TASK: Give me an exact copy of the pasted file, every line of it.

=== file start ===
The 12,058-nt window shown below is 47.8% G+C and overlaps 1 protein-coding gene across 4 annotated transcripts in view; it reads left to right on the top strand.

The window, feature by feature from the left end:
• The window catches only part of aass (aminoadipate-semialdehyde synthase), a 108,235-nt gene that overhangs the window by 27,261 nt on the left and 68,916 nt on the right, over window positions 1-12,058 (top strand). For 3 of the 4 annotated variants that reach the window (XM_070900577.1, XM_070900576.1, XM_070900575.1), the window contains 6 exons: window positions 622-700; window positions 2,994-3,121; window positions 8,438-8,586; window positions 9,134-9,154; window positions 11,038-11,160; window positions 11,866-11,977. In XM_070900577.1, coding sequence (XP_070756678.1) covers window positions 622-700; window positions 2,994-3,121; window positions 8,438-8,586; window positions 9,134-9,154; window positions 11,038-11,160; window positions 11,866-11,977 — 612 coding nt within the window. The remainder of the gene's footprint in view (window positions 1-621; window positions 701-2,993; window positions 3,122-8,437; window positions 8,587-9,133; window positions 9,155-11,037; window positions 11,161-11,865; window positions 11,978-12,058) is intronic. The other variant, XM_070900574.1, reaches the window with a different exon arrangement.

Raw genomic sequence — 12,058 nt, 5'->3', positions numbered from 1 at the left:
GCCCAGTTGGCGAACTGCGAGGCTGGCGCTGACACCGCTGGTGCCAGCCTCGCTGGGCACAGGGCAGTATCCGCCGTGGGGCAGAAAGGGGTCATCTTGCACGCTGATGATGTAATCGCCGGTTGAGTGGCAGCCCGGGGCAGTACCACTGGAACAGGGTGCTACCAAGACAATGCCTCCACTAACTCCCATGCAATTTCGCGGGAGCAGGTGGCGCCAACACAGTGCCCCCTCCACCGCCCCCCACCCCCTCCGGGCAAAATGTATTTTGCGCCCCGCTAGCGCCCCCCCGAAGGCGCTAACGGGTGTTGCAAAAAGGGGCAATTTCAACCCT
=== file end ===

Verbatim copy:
The 12,058-nt window shown below is 47.8% G+C and overlaps 1 protein-coding gene across 4 annotated transcripts in view; it reads left to right on the top strand.

The window, feature by feature from the left end:
• The window catches only part of aass (aminoadipate-semialdehyde synthase), a 108,235-nt gene that overhangs the window by 27,261 nt on the left and 68,916 nt on the right, over window positions 1-12,058 (top strand). For 3 of the 4 annotated variants that reach the window (XM_070900577.1, XM_070900576.1, XM_070900575.1), the window contains 6 exons: window positions 622-700; window positions 2,994-3,121; window positions 8,438-8,586; window positions 9,134-9,154; window positions 11,038-11,160; window positions 11,866-11,977. In XM_070900577.1, coding sequence (XP_070756678.1) covers window positions 622-700; window positions 2,994-3,121; window positions 8,438-8,586; window positions 9,134-9,154; window positions 11,038-11,160; window positions 11,866-11,977 — 612 coding nt within the window. The remainder of the gene's footprint in view (window positions 1-621; window positions 701-2,993; window positions 3,122-8,437; window positions 8,587-9,133; window positions 9,155-11,037; window positions 11,161-11,865; window positions 11,978-12,058) is intronic. The other variant, XM_070900574.1, reaches the window with a different exon arrangement.

Raw genomic sequence — 12,058 nt, 5'->3', positions numbered from 1 at the left:
GCCCAGTTGGCGAACTGCGAGGCTGGCGCTGACACCGCTGGTGCCAGCCTCGCTGGGCACAGGGCAGTATCCGCCGTGGGGCAGAAAGGGGTCATCTTGCACGCTGATGATGTAATCGCCGGTTGAGTGGCAGCCCGGGGCAGTACCACTGGAACAGGGTGCTACCAAGACAATGCCTCCACTAACTCCCATGCAATTTCGCGGGAGCAGGTGGCGCCAACACAGTGCCCCCTCCACCGCCCCCCACCCCCTCCGGGCAAAATGTATTTTGCGCCCCGCTAGCGCCCCCCCGAAGGCGCTAACGGGTGTTGCAAAAAGGGGCAATTTCAACCCT